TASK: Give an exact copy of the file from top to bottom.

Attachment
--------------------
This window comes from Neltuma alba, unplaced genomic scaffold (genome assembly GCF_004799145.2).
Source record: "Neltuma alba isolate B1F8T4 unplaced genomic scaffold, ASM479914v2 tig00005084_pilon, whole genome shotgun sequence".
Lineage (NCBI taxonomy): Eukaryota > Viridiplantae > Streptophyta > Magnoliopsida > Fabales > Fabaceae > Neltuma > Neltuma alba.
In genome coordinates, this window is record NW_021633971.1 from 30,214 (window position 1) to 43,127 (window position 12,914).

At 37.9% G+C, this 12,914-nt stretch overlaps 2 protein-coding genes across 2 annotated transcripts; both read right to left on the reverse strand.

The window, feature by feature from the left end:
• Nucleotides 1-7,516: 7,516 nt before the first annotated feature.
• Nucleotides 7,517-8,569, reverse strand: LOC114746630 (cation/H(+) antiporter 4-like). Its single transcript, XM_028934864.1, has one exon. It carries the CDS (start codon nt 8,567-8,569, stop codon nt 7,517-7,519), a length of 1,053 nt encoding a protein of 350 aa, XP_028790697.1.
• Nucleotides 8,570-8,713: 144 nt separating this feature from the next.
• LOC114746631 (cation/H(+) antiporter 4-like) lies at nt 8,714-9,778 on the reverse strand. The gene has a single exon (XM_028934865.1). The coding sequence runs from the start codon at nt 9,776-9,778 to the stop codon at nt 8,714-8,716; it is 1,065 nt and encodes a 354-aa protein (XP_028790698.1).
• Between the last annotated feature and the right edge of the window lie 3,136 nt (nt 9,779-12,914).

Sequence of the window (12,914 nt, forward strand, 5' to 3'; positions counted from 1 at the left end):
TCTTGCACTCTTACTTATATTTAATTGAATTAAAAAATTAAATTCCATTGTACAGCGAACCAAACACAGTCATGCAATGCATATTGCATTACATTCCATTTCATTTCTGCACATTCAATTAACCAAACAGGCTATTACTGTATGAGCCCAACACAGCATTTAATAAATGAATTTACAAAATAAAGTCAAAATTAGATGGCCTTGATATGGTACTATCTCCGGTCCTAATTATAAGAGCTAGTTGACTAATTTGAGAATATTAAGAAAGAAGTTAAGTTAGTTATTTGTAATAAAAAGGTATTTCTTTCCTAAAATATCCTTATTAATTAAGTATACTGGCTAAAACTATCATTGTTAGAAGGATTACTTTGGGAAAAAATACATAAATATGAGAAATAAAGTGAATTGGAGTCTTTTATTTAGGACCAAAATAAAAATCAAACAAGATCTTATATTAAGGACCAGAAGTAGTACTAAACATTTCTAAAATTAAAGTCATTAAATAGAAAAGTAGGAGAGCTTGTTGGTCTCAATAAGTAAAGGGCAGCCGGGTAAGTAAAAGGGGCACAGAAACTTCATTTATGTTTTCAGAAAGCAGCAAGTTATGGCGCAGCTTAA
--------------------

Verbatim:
This window comes from Neltuma alba, unplaced genomic scaffold (genome assembly GCF_004799145.2).
Source record: "Neltuma alba isolate B1F8T4 unplaced genomic scaffold, ASM479914v2 tig00005084_pilon, whole genome shotgun sequence".
Lineage (NCBI taxonomy): Eukaryota > Viridiplantae > Streptophyta > Magnoliopsida > Fabales > Fabaceae > Neltuma > Neltuma alba.
In genome coordinates, this window is record NW_021633971.1 from 30,214 (window position 1) to 43,127 (window position 12,914).

At 37.9% G+C, this 12,914-nt stretch overlaps 2 protein-coding genes across 2 annotated transcripts; both read right to left on the reverse strand.

The window, feature by feature from the left end:
• Nucleotides 1-7,516: 7,516 nt before the first annotated feature.
• Nucleotides 7,517-8,569, reverse strand: LOC114746630 (cation/H(+) antiporter 4-like). Its single transcript, XM_028934864.1, has one exon. It carries the CDS (start codon nt 8,567-8,569, stop codon nt 7,517-7,519), a length of 1,053 nt encoding a protein of 350 aa, XP_028790697.1.
• Nucleotides 8,570-8,713: 144 nt separating this feature from the next.
• LOC114746631 (cation/H(+) antiporter 4-like) lies at nt 8,714-9,778 on the reverse strand. The gene has a single exon (XM_028934865.1). The coding sequence runs from the start codon at nt 9,776-9,778 to the stop codon at nt 8,714-8,716; it is 1,065 nt and encodes a 354-aa protein (XP_028790698.1).
• Between the last annotated feature and the right edge of the window lie 3,136 nt (nt 9,779-12,914).

Sequence of the window (12,914 nt, forward strand, 5' to 3'; positions counted from 1 at the left end):
TCTTGCACTCTTACTTATATTTAATTGAATTAAAAAATTAAATTCCATTGTACAGCGAACCAAACACAGTCATGCAATGCATATTGCATTACATTCCATTTCATTTCTGCACATTCAATTAACCAAACAGGCTATTACTGTATGAGCCCAACACAGCATTTAATAAATGAATTTACAAAATAAAGTCAAAATTAGATGGCCTTGATATGGTACTATCTCCGGTCCTAATTATAAGAGCTAGTTGACTAATTTGAGAATATTAAGAAAGAAGTTAAGTTAGTTATTTGTAATAAAAAGGTATTTCTTTCCTAAAATATCCTTATTAATTAAGTATACTGGCTAAAACTATCATTGTTAGAAGGATTACTTTGGGAAAAAATACATAAATATGAGAAATAAAGTGAATTGGAGTCTTTTATTTAGGACCAAAATAAAAATCAAACAAGATCTTATATTAAGGACCAGAAGTAGTACTAAACATTTCTAAAATTAAAGTCATTAAATAGAAAAGTAGGAGAGCTTGTTGGTCTCAATAAGTAAAGGGCAGCCGGGTAAGTAAAAGGGGCACAGAAACTTCATTTATGTTTTCAGAAAGCAGCAAGTTATGGCGCAGCTTAA